Options Available when Restructuring a China Business

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This article discusses two of the four options for restructuring as mentioned in our June 2015 magazine “How to Restructure an Underperforming Business in China“. For more information, please refer to the magazine.

By Dezan Shira & Associates
Beijing, Shanghai and Shenzhen Offices

Option 1: Reduction of operations

Tax filing requirements

According to relevant laws and practices, foreign invested enterprises (FIEs) will need to file tax returns (monthly, quarterly and annually) with the tax bureau, even if no business activities are involved and only a few personnel are employed. The FIE must also structure its financial statements and the calculation of miscellaneous expenses (e.g. bank interest/charges, rent, office expenses, etc.) to maintain compliance with the Chinese accounting regulations.

Annual inspection/annual report with the AIC

Before March 1st, 2014, FIEs were required to go through annual inspections and update their business licenses to ensure basic compliance. However, as of March 1st, 2014, this has been replaced by an annual report submission. If the annual report is not submitted as required, the FIE shall be listed in the Directory of Enterprises with Abnormal Operations. If listed FIEs fail to publish their annual report after three full years, they will be recorded in the Directory of Enterprises with Serious Non-compliance, otherwise known as the ‘Blacklist’, which will lead to a higher level of regulatory scrutiny as well as future limitations on their ability to conduct business in China.

Maintaining proper office lease

Generally speaking, to maintain business continuity and avoid revocation of the business license, FIEs intending to go ‘dormant’ are required to have a qualified office space and pay rent. An FIE may wish to move into a less expensive office space to satisfy these basic compliance requirements. It usually takes 1-2 months to update the address at various government authorities and amend the business license. Some properties (e.g. residential properties or a partitioned space within a large office) may not be acceptable for office registration. It’s therefore advisable to ensure that the new office satisfies the corporate registration requirements before signing the lease agreement.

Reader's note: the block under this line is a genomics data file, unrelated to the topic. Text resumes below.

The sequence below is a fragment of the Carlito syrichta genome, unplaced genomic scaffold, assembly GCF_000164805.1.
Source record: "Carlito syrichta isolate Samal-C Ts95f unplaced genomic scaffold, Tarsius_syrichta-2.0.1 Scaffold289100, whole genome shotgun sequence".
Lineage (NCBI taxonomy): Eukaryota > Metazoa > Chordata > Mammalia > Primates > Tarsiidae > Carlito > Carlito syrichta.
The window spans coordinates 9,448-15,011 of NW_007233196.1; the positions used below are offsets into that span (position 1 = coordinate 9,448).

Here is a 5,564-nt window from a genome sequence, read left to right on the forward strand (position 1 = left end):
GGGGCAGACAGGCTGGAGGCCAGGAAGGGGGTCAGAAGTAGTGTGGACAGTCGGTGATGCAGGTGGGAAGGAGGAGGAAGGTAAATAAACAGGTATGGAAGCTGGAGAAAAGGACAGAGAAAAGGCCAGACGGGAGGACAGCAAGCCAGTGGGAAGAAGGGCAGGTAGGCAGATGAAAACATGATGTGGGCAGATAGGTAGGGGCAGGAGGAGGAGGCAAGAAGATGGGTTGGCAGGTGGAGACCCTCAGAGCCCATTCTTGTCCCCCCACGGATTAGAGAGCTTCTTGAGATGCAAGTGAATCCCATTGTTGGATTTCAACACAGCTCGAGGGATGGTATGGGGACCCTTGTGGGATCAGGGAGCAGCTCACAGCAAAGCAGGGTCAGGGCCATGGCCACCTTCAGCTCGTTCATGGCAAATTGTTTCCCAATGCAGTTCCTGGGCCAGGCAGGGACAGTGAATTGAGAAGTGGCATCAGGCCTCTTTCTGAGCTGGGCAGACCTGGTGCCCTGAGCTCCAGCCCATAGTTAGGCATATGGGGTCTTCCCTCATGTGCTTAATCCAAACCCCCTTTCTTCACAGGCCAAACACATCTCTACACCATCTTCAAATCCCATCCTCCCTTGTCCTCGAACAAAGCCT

Related Link IconRELATED: Using Serviced Offices for Business Registration

Maintaining corporate bank account

A corporate bank account would have to be maintained to support the FIE’s basic operations (e.g. rent, accounting, compliance expenses and other office overheads). Any change of the corporate bank account should be recorded and filed with the local tax bureau. In addition, the account balance must be reviewed and verified during the annual audit. Without a proper bank account, the FIE may not be able to complete the annual audit.

Risk involved when reducing a WFOE’s operations

Technically speaking, the WFOE is a profit-making structure. The tax bureau will therefore expect the WFOE to make money; the business license may be revoked if the company is not profitable for several years. The WFOE may be exposed to a higher risk of regulatory scrutiny by the tax bureau if it reports losses for three consecutive years.

Option 2: Conversion

The practice of “converting” an RO to a WFOE is in fact a misnomer – de-registering an RO and establishing a new WFOE are two separate procedures. As an RO is not a legal personality, the term de-registration is used instead of liquidation, though the two processes share many similarities.

The procedures involved in converting an RO

An RO de-registration begins at the tax bureau (for which the RO must conduct an audit and clear tax liabilities) and proceeds to all other relevant authorities. It can take six months to more than two years to complete. More details are shown below. Establishment of the new WFOE and the RO de-registration can be done simultaneously. However, the WFOE incorporation process should likely be started before the RO de-registration process begins, as the WFOE will need to have a business license and bank account in order to have employees from the RO transferred to the WFOE.

The WFOE establishment process will take three to five months and further involves registering with all government bureaus.

This article is an excerpt from the June 2015 issue of China Briefing Magazine, titled “How to Restructure an Underperforming Business in China“. In this issue of China Briefing, we explore the options that are available to foreign firms looking to restructure or close their operations in China. We begin with an overview of what restructuring an unprofitable business in China might entail, and then take an in-depth look at the way in which a foreign company can go about the restructuring process. Finally, we highlight some of the key HR concerns associated with restructuring a China business.

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1 thought on “Options Available when Restructuring a China Business

    Jim Nelson says:

    We have companies come to us that are preparing to shut down because we place trustworthy talent, and we solve the people problem that was making them unproductive usually by replacing the GM or Country Manager. It takes some analysis to know who to replace and how. When right plan and placed, the positive change is shocking. When companies are giving up because their organization is ineffective, then placing trustworthy talent is a good means and can usually bring a new day.

    If they have no market, then it may be a deeper question than placing trustworthy talent. It needs a careful look and perhaps winding down is needed.

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